The urogenital system includes the urinary and reproductive organs.
The urinary system is divided into two regions based on anatomy and function: upper (kidneys and ureters) and lower urinary (urinary bladder and urethra) tracts. The kidneys filter metabolic wastes from the blood to be excreted into the urine. The kidneys also participate in blood pressure regulation and maintenance of the delicate electrolyte and water balance within the body-keeping only what is needed. The ureters bridge the upper urinary tract to the lower urinary tract. The lower urinary tract serves as a reservoir for urine (bladder) and a pathway for excretion (urethra). Indications of a urinary tract problem can be varied: excessive urination and drinking, straining to urinate, blood in the urine, odor to urine, diarrhea, inappetance, incontinence, colic, and lethargy.
The genital system consists of the reproductive organs-testicles and the accessory genital glands. These organs produce hormones and allow reproduction. Signs associated with genital tract problems in mares include: abortions, discharge, odor, straining to urinate, colic, and lethargy. Genital tract abnormalities in stallions may manifest as: discharge, odor, straining to urinate, scrotal/penile swellings, and lethargy.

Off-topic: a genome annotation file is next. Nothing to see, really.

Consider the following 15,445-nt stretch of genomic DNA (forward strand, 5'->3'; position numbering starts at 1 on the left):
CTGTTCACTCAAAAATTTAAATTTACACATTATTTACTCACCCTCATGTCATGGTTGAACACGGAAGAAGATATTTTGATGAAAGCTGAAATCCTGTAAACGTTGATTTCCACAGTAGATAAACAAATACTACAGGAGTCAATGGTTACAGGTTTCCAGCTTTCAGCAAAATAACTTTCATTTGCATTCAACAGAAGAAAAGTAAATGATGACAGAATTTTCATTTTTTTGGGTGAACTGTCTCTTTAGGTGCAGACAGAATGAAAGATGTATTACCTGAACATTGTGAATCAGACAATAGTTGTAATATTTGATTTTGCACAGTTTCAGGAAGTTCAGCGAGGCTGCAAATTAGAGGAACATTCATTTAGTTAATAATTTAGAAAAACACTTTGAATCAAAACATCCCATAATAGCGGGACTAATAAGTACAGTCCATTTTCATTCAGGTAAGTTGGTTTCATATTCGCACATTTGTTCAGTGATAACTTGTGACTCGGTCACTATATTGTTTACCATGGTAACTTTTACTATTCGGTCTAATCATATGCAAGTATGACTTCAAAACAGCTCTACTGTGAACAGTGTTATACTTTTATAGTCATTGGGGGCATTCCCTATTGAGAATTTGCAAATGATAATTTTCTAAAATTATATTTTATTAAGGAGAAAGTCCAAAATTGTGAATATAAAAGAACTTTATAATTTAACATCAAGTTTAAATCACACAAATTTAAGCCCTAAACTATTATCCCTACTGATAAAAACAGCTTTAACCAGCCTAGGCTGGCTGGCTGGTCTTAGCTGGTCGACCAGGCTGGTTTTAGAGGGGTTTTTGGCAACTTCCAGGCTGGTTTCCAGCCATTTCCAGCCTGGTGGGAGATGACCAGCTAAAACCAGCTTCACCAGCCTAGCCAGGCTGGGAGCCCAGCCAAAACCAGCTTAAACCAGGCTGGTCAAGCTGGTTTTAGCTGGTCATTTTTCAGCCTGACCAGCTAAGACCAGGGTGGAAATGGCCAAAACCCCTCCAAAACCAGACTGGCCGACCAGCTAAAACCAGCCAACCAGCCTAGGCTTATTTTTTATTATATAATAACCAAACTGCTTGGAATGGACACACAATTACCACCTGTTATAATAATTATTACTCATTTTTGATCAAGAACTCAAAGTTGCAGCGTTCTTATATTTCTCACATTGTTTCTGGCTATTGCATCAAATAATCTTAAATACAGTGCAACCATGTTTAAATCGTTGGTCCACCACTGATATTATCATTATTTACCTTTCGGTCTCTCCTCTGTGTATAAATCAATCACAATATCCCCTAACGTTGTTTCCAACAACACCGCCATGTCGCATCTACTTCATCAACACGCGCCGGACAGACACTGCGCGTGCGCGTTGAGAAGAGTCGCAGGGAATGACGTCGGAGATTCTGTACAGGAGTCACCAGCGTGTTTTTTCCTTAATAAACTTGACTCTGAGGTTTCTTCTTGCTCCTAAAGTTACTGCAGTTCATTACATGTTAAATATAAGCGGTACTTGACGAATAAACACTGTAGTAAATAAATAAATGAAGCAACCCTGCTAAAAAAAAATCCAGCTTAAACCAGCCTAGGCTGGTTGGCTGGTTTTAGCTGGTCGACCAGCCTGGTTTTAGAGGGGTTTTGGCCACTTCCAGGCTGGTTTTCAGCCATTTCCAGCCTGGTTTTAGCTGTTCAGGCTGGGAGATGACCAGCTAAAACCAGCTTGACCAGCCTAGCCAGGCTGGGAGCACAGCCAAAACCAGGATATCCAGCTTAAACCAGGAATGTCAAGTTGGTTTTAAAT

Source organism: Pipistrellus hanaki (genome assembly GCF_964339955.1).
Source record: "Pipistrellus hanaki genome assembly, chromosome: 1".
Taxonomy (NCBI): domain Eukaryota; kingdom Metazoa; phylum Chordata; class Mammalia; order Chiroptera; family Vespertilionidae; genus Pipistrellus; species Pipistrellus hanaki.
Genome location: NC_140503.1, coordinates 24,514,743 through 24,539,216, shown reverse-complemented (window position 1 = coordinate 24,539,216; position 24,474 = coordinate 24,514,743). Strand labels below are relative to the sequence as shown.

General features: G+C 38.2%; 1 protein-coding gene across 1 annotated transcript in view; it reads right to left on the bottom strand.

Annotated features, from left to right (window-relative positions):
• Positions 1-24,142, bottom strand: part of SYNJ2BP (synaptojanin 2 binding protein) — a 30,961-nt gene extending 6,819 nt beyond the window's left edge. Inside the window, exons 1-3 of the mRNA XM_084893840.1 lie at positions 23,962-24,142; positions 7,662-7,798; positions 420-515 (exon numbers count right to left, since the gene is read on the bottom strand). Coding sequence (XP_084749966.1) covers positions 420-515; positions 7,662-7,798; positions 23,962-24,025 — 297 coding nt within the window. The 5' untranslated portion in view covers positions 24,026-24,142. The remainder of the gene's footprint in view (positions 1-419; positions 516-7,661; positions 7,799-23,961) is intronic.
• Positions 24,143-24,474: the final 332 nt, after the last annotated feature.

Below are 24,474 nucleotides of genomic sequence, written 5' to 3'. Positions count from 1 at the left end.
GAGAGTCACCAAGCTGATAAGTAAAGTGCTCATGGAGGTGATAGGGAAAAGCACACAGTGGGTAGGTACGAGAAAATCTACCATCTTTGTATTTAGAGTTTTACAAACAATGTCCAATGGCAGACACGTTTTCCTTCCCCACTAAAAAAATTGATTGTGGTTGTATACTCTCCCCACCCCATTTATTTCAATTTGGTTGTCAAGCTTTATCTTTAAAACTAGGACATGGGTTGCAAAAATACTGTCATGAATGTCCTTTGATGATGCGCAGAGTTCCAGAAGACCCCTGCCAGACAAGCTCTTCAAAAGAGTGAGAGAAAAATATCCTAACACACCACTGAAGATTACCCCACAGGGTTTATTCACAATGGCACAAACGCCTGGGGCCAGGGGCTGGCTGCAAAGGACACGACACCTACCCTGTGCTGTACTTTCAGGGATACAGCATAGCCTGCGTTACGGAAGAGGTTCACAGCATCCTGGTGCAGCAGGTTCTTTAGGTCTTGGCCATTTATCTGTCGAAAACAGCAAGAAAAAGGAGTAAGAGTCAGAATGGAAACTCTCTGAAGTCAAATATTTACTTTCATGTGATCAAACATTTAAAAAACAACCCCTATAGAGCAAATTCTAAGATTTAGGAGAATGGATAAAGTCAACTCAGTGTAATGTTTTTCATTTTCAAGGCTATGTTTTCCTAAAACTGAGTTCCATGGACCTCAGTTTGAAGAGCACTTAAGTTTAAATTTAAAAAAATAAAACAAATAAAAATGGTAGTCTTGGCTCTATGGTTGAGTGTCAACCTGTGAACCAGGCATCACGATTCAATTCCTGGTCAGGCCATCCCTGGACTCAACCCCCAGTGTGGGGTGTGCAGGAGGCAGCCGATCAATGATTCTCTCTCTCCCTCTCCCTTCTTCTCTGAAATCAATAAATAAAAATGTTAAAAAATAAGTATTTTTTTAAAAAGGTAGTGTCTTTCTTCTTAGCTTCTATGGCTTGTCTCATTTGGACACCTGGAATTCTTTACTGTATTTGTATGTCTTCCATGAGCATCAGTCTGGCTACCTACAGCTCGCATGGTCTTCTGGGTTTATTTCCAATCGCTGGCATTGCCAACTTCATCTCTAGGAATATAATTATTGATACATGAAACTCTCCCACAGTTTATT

Common urogenital ailments affecting horses:
o Sperm abnormalities
o Trauma to external genitalia
o Venereal disease: bacterial, viral, Contagious Equine Metritis
Foals : Ruptured urinary bladder; Patent urachus; Cryptorchidism
Kidney failure : acute and chronic. Acute kidney failure can be caused by infections, kidney stones, toxins, and drugs to name a few. Aging pets may develop chronic kidney failure. Often, by the time chronic kidney failure is diagnosed, the cause cannot be determined.